One of the most difficult concepts of the Big Bang Theory is the idea that the universe was once nothing. According to the Big Bang Theory, somewhere between 10 billion and… [read more]


Gemini Throughout History Research Paper

… This made it possible for the Gemini to effectively dock and perform the necessary requirements for traveling to the moon.

Evidence of this can be seen by looking no further than comments from Hacker (1977) who said, "Gemini neared its… [read more]


Information Technology Management Case Study

… Obviously, regular meetings at various levels could have identified this major problem at some point long before the failure of the Orbiter by crashing into its destination planet. Regular meetings are especially important involving joint projects with various components of the project being completed by entirely different units. The same principle holds true even in situations involving only two members of the same team performing work that is interdependent to any degree.

3. Why is it important to celebrate the small but important successes?

That probably depends substantially on the person (or people) involved. Generally, working in a team environment produces various forms of interpersonal stress that cannot be allowed to interfere with the team's mission. However, that does not necessarily mean that those stressful incidents or patterns or interpersonal relationships cannot undermine team unity and efficiency in the future. In that respect, celebrating small successes allows members of the team to interact without overriding concerns about project schedules. The opportunity of sharing positive experiences allows individuals and teams to decompress psychologically and to contribute in a positive way toward interpersonal relations within the team. Ideally, team members could use small but important successes to express mutual appreciation and maybe to establish mechanisms to promote optimal communication in the future.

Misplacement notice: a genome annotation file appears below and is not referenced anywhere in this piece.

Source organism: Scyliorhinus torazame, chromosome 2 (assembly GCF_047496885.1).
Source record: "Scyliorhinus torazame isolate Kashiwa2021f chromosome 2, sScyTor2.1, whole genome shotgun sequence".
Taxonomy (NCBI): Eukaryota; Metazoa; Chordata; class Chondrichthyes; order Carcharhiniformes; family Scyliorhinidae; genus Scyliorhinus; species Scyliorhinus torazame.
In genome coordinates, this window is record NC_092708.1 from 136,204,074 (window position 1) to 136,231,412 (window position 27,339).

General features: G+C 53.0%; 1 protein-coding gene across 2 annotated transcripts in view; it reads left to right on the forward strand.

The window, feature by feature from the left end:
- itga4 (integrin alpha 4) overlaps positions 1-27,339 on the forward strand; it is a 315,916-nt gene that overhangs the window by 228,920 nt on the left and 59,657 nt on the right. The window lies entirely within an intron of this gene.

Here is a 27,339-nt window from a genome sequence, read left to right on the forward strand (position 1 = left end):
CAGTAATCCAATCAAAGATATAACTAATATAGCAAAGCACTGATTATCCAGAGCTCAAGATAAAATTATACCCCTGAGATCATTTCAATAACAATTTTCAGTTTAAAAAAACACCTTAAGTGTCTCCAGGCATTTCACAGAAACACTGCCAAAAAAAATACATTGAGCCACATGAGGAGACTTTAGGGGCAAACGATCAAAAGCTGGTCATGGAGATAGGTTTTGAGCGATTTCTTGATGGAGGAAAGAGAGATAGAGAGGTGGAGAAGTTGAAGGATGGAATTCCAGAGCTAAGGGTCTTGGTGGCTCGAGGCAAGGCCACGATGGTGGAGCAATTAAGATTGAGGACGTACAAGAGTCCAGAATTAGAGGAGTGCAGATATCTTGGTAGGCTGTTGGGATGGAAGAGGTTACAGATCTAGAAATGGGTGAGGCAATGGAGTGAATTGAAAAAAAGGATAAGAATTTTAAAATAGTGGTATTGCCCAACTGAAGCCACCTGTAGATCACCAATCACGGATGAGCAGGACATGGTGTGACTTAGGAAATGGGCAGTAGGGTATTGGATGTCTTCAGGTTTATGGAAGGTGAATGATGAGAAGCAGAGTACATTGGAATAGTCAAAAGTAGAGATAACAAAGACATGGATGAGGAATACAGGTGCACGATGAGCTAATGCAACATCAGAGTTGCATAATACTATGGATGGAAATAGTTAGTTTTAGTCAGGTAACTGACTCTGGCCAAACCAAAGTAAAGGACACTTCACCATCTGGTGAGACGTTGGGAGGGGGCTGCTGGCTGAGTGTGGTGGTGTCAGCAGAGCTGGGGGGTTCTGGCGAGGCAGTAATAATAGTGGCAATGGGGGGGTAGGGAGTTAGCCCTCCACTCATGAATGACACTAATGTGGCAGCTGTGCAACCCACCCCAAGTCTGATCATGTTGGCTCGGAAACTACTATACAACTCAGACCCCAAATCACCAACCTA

Reference

CNN.com. (1999). "Metric mishap caused loss of NASA orbiter." (September 30, 1999)

Accessed online:

http://articles.cnn.com/1999-09-30/tech/9909_30_mars.metric.02_1_climate-orbiter-spacecraft-team-metric-system?_s=PM:TECH… [read more]